PC specific, ignoring non-PC systems here.
Remembering early-90s systems, 286 machines were mostly built in the "Baby-AT" form factor. Sometimes you still saw new 286/rarely 386 builds in the full-width AT form factor, which is surprisingly huge :).
386/486 machines were a common sight in both Baby-AT and minitower/full tower form factors.
One likely reason for this trend was that technologies that allowed more than the maximum 4 (two floppy, two hdd) drives designed into the original PC and AT designs became more mainstream. The classic full width PC and AT form factors were only meant to take 5.25" type drives (3.5" were used with adapter brackets), could typically take 4 half-height drives or 2 full height. Baby-AT typically allowed 3 5.25" half height (often with only 2 externally accessible. Could be used with 1 full 1 half in some, excuse the pun, cases) and one 3.5" device.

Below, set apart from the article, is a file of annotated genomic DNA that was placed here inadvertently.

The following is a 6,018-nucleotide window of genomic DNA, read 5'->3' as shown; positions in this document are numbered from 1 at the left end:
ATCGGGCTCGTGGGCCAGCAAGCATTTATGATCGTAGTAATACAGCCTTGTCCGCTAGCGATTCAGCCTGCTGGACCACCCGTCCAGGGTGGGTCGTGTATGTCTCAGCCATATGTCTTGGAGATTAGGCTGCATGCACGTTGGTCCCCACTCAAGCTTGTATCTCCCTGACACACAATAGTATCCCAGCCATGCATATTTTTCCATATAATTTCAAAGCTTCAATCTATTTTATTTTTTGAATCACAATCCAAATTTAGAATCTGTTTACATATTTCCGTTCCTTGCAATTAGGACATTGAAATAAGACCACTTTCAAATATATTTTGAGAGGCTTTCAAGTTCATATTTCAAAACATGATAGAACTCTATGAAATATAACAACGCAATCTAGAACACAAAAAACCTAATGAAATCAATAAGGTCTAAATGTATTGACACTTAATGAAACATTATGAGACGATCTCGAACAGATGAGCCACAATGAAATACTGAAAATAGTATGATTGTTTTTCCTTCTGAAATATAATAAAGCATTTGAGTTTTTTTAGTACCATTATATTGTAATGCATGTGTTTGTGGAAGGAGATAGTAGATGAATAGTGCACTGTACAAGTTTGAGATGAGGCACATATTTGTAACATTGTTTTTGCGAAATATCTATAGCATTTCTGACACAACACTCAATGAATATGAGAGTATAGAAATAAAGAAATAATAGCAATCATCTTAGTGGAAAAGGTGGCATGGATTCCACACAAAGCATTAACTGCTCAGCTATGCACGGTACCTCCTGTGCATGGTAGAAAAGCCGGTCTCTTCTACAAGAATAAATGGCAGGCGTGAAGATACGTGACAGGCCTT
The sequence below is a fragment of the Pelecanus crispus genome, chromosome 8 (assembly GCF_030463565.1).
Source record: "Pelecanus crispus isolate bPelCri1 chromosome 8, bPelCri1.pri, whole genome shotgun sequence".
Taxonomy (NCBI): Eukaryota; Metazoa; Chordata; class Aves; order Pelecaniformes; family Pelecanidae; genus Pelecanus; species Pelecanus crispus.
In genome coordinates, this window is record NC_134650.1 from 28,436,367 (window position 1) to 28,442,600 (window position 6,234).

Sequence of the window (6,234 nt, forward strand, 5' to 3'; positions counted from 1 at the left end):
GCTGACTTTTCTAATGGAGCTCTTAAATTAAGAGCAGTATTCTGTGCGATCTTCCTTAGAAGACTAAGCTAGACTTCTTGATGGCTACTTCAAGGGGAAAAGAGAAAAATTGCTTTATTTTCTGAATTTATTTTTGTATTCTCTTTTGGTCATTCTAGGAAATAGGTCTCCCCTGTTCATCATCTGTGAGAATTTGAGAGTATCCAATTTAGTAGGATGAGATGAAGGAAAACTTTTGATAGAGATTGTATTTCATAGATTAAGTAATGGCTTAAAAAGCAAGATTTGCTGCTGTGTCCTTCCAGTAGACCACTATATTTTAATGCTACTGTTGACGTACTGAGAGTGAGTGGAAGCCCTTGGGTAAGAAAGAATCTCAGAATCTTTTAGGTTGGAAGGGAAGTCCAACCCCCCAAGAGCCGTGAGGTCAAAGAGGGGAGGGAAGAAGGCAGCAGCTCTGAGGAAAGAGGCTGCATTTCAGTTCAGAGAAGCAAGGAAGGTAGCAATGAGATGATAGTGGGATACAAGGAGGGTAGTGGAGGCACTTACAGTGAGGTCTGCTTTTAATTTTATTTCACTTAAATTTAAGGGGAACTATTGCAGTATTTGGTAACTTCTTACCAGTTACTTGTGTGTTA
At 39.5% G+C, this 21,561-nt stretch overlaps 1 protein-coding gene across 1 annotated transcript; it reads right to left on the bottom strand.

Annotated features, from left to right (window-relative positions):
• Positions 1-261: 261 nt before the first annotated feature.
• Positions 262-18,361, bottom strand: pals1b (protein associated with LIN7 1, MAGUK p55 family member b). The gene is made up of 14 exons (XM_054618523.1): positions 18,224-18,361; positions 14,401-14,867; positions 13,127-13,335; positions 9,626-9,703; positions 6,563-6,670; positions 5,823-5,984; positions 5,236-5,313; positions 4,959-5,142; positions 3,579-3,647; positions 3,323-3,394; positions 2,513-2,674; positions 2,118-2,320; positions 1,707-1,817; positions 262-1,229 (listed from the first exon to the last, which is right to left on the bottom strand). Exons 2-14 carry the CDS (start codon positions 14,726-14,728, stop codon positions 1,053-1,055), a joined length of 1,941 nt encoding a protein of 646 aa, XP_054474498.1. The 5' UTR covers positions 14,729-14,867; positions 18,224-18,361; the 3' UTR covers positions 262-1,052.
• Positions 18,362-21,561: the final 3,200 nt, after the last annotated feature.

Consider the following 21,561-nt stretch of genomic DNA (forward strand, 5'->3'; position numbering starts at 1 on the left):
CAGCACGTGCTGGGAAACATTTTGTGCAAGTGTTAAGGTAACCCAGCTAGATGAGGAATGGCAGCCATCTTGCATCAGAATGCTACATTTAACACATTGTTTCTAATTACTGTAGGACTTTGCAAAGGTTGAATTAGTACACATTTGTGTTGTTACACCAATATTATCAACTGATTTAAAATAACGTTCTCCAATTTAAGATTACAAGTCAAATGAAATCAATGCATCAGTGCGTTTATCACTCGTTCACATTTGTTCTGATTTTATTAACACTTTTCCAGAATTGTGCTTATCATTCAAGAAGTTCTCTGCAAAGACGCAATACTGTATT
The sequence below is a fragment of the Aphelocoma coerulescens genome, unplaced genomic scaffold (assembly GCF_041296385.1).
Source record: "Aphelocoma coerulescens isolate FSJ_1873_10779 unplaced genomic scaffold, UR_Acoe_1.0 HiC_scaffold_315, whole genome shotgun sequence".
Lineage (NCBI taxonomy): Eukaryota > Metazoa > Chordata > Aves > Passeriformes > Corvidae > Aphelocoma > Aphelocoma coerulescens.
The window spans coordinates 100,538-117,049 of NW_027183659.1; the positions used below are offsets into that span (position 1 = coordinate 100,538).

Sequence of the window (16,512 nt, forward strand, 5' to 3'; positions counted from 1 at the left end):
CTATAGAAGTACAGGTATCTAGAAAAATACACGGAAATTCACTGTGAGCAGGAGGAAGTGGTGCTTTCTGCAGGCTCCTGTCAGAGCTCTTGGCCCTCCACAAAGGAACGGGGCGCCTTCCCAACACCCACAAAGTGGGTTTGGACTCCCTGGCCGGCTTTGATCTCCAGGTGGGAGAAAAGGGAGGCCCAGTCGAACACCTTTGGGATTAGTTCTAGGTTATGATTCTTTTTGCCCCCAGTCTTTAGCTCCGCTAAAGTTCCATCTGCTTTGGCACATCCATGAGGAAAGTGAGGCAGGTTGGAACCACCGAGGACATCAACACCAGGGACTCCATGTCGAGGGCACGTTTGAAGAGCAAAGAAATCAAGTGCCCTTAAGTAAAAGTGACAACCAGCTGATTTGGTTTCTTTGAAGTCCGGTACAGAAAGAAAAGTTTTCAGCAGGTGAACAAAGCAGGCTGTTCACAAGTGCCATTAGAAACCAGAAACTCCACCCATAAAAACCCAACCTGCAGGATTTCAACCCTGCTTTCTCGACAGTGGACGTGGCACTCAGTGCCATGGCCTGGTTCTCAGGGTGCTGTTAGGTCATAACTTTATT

SCSI in the PC was the newest high-end trend in the early 90s, and allowed up to 7 drives, and probably catalyzed adoption of tape and CDROM devices (however, the mainstream versions of these were typically NOT the expensive SCSI type).
Obviously, all these new possibilities caused problem with the desktop form factors limited in drive slots, whereas tower cases could be built to various heights with nearly limitless expansion capacities for mass storage...